e, eadha, aspen - distinguished wood for the trembling tree
i, idho, yew - oldest of woodsea, ebad, aspen (or white poplar)- most buoyant of wood
oi, oir, spindle tree- most venerable of structures
ui, uillean, gooseberry- sweetest of wood
io, ipin, honeysuckle (or woodbine)- juicy wood
ae, emancoll, witchhazel- expression of weariness

Word Oghams of Mac ind Oic:
b, beith, birch - most silvery of skin
l, luis, rowan - friend of cattle
f, fearn, alder - guarding of milk
s, saille, willow - activity of bees
n, nion, ash - fight of women
h, huath, hawthorn - blanching of face
d, duir, oak - carpenter's work
t, tinne, holly - fires of coal
c, coll, hazel - friend of cracking
q, quert, apple - force of the man
m, muin, vine - condition of slaughter, a man’s back
g, gort, ivy - (med nercc, meaning “abundance of mead.”)
ng, ngetal, broom - (this list skips this letter..)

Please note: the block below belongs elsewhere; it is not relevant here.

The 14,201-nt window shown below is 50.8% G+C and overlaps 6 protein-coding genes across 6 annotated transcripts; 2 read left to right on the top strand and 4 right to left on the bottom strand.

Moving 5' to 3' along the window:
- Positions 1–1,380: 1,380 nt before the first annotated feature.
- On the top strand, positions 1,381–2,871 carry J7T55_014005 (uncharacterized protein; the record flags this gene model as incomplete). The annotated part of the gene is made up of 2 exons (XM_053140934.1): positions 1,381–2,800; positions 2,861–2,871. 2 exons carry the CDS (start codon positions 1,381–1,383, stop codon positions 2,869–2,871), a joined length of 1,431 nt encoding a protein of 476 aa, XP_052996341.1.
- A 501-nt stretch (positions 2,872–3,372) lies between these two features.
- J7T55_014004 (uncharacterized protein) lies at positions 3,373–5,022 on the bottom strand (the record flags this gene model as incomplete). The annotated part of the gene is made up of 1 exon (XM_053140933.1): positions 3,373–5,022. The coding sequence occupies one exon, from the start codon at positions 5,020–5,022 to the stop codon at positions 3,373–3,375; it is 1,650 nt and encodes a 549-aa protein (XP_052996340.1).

st, straif, blackthorn - increasing of secrets
r, ruis, elder - redness of faces, sap of the rose
a, ailm, silver fir - beginning of an answer, child’s cry
o, onn, furze - smoothest of work
u, ura, heather - growing of plants, the soil
e, eadha, aspen - synonym for a friend
i, idho, yew - most withered of wood, or a sword

ea, ebad, aspen (or white poplar)- corrective of a sick man
oi, oir, spindle tree- (this list skips this letter)
ui, uillean, gooseberry- wonderful of taste
io, ipin, woodbine (or honeysuckle)- great equal length
ae, emancoll, witchhazel- (this list skips this one)

Twisted Hazel's Tree song:

I like
Deciduous Trees
When the leaves blow in the breeze
When I see ’em I give ’em a squeeze
’Cause I like Deciduous Trees

I like
Deciduous Trees
Home to squirrels and birds and bees
Something to lean on, a shelter to pee
I like Deciduous Trees

I like them in the summer-
I like them in the fall-
I like them in the winter- when there’s
No leaves at all
I like them when they’ve got fruit and berries and things...
And when men cut them down
I count their rings

’Cause I like
Deciduous Trees
When the leaves are up to my knees
And even though I know sometimes they make some people----- - - - - - sneeeeeeeze- - - - - - -
I still like Deciduous Trees
(’Cause I’m a Druid)
I like Deciduous Trees
(They’re made of Woo-id)
I like Deciduous Trees